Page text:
Scripture: Lectionary 482. Oct.31. Romans 8:31-39. Psalm 109:21-22,26-27, 30-31. Psalm 109:21-22,26-27,30-31. Luke 13:31-35
To my surprise, I discovered recently that Paul is the inspired writer who gives us the most references and development of the virtue of hope. We know well that he is teaching us about faith today, but he never separates our faith from hope and love. This thought persisted through my reflection on the passages of today, but I did focus more on the theme of hope.
Paul is assuring us today that if our trust in God (this means our faith) is strong, nothing will be able to separate us from the love of God! Blessed William Joseph Chaminade, the founder of the Society of Mary (Marianists) had as one of his energizing mottos for us to be “Fortes in Fide.” That means in Latin to be strong in faith. Undoubtedly, Chaminade who was an ardent follower of St. Paul’s theology took this motto from Paul. I recall it often while thinking about God during the day.
Paul is the Apostle who shows us how to pray within the development of the three theological virtues, that is, those that relate us directly to God, faith, hope, and love (charity). In the research of the word hope in Greek (elpis), I discovered that Paul is the Apostle of hope more than all of the writers put together in the New Testament. In Robert Morgenthaler’s, Statistik des Neutestamentliche Wortsschatzes, I was amazed to find that Paul uses the word “elpis” (hope) 36 times out of the 53 mentions of it in the rest of the New Testament. No Gospel has the word hope; only Luke, in the Acts of the Apostles uses it 8 times; and it is found five times in the epistle to the Hebrews. Keep in mind that Paul does not just mention the word hope; he develops it especially in the present epistle we are hearing from in our daily liturgy, the epistle to the Romans. There he uses it 13 times thus as frequently as the next two writers of Acts and the epistle to the Hebrews. Statistics help us to discover themes that we could easily overlook. To my shame, I did not realize this till this past week. Hope belongs to Paul and he shares it with all of us as his intended reader then and now.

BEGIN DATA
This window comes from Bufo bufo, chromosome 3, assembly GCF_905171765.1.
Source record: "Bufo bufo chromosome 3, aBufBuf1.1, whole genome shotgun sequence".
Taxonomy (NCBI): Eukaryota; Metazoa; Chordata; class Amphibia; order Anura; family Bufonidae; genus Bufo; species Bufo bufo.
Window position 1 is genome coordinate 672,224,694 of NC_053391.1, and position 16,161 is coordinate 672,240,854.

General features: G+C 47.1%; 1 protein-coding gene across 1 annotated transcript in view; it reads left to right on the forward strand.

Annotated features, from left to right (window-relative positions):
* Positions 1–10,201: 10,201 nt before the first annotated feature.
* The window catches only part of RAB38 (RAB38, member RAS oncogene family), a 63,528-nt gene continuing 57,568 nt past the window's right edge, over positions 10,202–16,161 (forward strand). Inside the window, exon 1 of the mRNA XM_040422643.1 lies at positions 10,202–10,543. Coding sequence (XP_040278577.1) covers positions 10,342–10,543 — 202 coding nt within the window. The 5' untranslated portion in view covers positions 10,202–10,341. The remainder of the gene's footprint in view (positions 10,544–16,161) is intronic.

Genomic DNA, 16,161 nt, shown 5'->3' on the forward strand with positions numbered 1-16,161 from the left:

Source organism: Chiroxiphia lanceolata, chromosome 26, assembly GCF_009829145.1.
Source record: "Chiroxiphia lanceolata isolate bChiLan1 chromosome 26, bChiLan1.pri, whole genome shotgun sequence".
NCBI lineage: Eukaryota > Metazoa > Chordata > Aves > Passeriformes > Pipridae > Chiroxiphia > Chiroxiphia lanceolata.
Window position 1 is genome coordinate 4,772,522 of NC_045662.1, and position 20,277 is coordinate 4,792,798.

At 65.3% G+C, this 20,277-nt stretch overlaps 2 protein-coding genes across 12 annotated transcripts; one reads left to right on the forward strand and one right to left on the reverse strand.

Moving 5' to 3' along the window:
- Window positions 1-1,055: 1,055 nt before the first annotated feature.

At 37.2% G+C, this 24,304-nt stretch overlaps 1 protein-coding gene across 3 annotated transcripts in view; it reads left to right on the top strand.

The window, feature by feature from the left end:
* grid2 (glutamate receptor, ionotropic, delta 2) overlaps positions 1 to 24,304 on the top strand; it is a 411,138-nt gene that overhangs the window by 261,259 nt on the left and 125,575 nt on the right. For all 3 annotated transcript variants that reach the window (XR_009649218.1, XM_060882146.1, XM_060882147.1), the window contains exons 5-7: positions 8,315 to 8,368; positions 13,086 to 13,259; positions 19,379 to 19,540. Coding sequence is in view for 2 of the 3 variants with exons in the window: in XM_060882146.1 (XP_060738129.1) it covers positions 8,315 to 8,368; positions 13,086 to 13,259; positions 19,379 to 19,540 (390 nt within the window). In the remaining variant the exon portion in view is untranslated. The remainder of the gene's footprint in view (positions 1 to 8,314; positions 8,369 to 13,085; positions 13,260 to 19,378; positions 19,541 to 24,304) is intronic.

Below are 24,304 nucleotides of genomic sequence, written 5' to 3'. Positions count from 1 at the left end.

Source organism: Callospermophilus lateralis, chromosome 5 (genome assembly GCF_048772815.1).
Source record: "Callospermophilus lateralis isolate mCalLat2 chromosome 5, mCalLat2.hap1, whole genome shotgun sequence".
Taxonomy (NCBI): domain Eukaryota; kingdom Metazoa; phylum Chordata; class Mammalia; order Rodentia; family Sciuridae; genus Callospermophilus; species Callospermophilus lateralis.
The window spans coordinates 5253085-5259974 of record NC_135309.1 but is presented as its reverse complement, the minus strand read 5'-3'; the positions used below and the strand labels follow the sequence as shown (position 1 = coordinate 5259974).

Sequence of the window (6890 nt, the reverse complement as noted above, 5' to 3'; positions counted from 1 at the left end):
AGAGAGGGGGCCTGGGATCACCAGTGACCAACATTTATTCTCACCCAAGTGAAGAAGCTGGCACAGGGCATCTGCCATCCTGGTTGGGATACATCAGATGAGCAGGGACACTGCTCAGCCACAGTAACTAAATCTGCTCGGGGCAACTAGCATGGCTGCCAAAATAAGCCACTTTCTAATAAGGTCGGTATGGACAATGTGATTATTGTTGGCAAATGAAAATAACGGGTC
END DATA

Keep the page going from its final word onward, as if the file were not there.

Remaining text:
Paul uses hope together with faith and love as he develops his theology of hope. This is helpful for me since we receive all three of these virtue-gifts at Baptism and we know how valuable they are for our life as today’s bringers of Good News to others. We are all missionaries of the word of God. Thus we do literally “hope beyond hope” as Paul says. We find our thirst for salvation in hope; we are transformed into Christ by means of our perduring hope. Patience and perseverance are sisters to the virtue of hope. Luke who uses the word hope the most after Paul is his companion especially in the “we sections” of the Acts of the Apostles. It is in Hebrews that we are given the Christian symbol of an anchor for hope.
Let us not forget, however, that John, the Evangelist both in his Gospel and in the three Epistles that are under his name, does develop the virtue of faith and love throughout his works. In fact, in his two book Gospel of chapters 1-12 and then 12-21 we see faith in the first part called the Book of Signs and love (agape) in the Book of Glory or the loving Presence of God.
Paul summarizes the essence of the theological virtues in one verse: “Now indeed there remain these three faith, hope, and love; the greatest, however, is love.” (My translation). Amen.
N.B. the words used for the three virtues in Paul are pistis (faith), elpis (hope) and agape (love).
Copyright 2013 Fr. Bertrand Buby, S.M.